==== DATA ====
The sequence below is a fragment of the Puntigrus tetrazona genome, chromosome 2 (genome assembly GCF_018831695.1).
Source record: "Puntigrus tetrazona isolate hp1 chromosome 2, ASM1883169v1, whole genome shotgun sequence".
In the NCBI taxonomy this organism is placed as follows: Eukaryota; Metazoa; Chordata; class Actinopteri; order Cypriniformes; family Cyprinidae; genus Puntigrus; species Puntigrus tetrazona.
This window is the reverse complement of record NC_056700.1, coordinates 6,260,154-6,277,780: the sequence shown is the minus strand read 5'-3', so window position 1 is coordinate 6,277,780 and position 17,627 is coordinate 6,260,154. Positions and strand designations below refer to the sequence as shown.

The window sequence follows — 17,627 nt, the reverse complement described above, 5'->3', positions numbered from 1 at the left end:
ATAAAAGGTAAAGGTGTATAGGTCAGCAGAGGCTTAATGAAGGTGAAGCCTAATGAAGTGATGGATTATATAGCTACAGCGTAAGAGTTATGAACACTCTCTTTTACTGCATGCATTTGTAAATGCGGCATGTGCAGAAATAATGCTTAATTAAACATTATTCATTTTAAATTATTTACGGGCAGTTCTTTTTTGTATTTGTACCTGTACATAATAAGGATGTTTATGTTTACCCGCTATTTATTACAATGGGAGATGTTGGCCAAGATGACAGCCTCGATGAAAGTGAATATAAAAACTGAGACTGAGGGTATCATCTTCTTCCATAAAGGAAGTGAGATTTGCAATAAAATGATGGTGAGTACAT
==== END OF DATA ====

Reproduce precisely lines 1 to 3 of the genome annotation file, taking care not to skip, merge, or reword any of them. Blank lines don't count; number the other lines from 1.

The sequence below is a fragment of the Puntigrus tetrazona genome, chromosome 2 (genome assembly GCF_018831695.1).
Source record: "Puntigrus tetrazona isolate hp1 chromosome 2, ASM1883169v1, whole genome shotgun sequence".
In the NCBI taxonomy this organism is placed as follows: Eukaryota; Metazoa; Chordata; class Actinopteri; order Cypriniformes; family Cyprinidae; genus Puntigrus; species Puntigrus tetrazona.